UgandaEMR Bootcamp – Strengthening the Foundation for a National EMR

This article was originally published on the METS website at http://mets.or.ug/ugandaemr-bootcamp-2017/ with photos courtesy of Nancy Karunganwa (https://twitter.com/Kanandra26)

The week of November 20 – 24, 2017, was an exciting one for the EMR team at METS where we held the first UgandaEMR developer bootcamp, aimed at developing local capability to extend and build upon UgandaEMR. The end-goal was to have 4 new HMIS forms developed to be added to UgandaEMR by the participants, while building their understanding of the platform, how it works, and the software delivery process used by the METS team.

The blog post below is abridged in Twitter thread at https://twitter.com/ssmusoke/status/933970233261424641

Background

METS is the Monitoring and Evaluation Technical Support program a 5-year Centers for Disease Control (CDC) funded cooperative agreement, started in April 2015, led by Makerere University School of Public Health (MakSPH) as prime with University of California San Francisco (UCSF) as a sub-grantee. The aim of the program is to support Uganda Ministry of Health (MoH) with Strategic Information across multiple areas, one of which being the ability to leverage electronic medical records (EMRs) as the foundation for patient centered care starting with public health facilities.

From August 2015 to February 2016, the METS team embarked on updating an OpenMRS distribution, WHO Express, which was over 6 years old installed in about 350 public health facilities, to the latest released OpenMRS version as well as the the latest HMIS tools in ART care. In March 2016, the METS team started upgrades and training on how to use the new version of the EMR in Kabarole, a district in Western Uganda, with 20 sites. In May 2016, the first National Training of Trainers was held in Mbrarara with over 150 trainees, followed by an official rebranding of the OpenMRS distribution by MoH, to UgandaEMR.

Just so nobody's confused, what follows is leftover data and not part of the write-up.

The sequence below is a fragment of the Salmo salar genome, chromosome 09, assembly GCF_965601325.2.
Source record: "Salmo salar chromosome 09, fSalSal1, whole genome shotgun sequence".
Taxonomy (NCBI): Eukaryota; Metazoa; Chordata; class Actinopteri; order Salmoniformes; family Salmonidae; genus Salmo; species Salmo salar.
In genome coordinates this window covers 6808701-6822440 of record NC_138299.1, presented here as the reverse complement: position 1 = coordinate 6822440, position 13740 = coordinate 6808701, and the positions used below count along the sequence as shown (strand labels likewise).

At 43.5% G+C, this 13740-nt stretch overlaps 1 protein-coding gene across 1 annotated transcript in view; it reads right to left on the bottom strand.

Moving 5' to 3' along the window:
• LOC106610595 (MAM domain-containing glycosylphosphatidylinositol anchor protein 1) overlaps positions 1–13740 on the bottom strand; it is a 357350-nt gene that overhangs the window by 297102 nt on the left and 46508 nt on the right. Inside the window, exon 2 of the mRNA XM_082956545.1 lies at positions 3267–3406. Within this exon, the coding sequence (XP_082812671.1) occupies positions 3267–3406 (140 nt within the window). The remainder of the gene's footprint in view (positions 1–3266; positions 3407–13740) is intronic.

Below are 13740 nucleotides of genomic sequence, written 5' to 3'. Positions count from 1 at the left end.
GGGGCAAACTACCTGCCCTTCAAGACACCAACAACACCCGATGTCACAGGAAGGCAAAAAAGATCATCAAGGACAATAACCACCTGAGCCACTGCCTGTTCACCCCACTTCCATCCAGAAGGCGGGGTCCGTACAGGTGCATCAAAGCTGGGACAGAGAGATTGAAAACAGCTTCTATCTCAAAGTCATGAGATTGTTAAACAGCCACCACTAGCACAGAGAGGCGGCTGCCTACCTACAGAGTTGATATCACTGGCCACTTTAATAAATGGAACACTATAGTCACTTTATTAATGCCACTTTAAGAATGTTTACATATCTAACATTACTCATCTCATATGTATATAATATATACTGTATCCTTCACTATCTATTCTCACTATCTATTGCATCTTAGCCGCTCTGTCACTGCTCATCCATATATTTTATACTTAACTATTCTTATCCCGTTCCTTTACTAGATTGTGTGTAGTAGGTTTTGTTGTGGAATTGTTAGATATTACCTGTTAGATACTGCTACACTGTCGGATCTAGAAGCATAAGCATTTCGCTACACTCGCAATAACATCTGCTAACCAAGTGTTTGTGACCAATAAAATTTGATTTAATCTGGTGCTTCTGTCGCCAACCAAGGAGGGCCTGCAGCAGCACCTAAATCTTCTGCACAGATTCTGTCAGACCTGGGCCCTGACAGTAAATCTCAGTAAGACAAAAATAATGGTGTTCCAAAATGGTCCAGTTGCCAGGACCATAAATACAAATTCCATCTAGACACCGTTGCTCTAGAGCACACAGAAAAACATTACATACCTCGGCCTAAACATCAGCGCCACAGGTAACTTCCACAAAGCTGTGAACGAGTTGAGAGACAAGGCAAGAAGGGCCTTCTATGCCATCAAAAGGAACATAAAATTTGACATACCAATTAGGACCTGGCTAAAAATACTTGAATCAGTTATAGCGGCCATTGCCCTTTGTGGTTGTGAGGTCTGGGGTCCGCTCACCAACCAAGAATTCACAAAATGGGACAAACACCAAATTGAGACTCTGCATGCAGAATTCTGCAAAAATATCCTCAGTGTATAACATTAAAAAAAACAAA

Fast forward to September 2017, when METS released UgandaEMR 2.0.0 an upgrade from the 1.x series released in 2016, using the latest long term release OpenMRS platform (2.0.5) and Java 8, which is seen as the future foundation for the next 5 – 10 years.

The key challenge faced by the METS UgandaEMR team is that new features were not being added as fast as the implementing partners, MoH program areas and end-user facilities needed. This led to the concept of a bootcamp to seed the local tech scene with capacity to develop upon and extend UgandaEMR providing a key component of sustainability for the platform, through speeding up development of health tools needed by stakeholders.

The bootcamp with 20 participants, was split into 5 days, following the principles of agile software delivery, with focus on having usable forms by the end of the camp.

Day 1 – Problem definition and requirements gathering